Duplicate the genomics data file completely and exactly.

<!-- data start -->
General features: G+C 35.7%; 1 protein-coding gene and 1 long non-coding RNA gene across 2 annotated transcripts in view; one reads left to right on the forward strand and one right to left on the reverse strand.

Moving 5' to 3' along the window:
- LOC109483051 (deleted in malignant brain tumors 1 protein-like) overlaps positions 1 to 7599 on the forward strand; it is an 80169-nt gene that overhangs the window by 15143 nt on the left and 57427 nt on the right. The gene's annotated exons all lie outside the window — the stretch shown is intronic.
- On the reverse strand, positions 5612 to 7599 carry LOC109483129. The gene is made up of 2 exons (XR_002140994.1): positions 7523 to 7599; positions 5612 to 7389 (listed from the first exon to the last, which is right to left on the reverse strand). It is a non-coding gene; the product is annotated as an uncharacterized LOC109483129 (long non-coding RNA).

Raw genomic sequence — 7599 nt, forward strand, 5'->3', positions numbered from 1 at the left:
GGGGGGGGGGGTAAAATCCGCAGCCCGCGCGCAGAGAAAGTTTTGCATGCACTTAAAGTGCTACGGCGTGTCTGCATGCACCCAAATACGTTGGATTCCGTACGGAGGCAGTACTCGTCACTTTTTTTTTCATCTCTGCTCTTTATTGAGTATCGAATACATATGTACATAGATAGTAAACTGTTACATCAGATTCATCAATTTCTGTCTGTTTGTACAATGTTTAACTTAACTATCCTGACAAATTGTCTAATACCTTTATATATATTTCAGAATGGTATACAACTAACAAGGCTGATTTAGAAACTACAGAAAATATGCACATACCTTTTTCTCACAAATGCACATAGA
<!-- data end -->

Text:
General features: G+C 35.7%; 1 protein-coding gene and 1 long non-coding RNA gene across 2 annotated transcripts in view; one reads left to right on the forward strand and one right to left on the reverse strand.

Moving 5' to 3' along the window:
- LOC109483051 (deleted in malignant brain tumors 1 protein-like) overlaps positions 1 to 7599 on the forward strand; it is an 80169-nt gene that overhangs the window by 15143 nt on the left and 57427 nt on the right. The gene's annotated exons all lie outside the window — the stretch shown is intronic.
- On the reverse strand, positions 5612 to 7599 carry LOC109483129. The gene is made up of 2 exons (XR_002140994.1): positions 7523 to 7599; positions 5612 to 7389 (listed from the first exon to the last, which is right to left on the reverse strand). It is a non-coding gene; the product is annotated as an uncharacterized LOC109483129 (long non-coding RNA).

Raw genomic sequence — 7599 nt, forward strand, 5'->3', positions numbered from 1 at the left:
GGGGGGGGGGGTAAAATCCGCAGCCCGCGCGCAGAGAAAGTTTTGCATGCACTTAAAGTGCTACGGCGTGTCTGCATGCACCCAAATACGTTGGATTCCGTACGGAGGCAGTACTCGTCACTTTTTTTTTCATCTCTGCTCTTTATTGAGTATCGAATACATATGTACATAGATAGTAAACTGTTACATCAGATTCATCAATTTCTGTCTGTTTGTACAATGTTTAACTTAACTATCCTGACAAATTGTCTAATACCTTTATATATATTTCAGAATGGTATACAACTAACAAGGCTGATTTAGAAACTACAGAAAATATGCACATACCTTTTTCTCACAAATGCACATAGA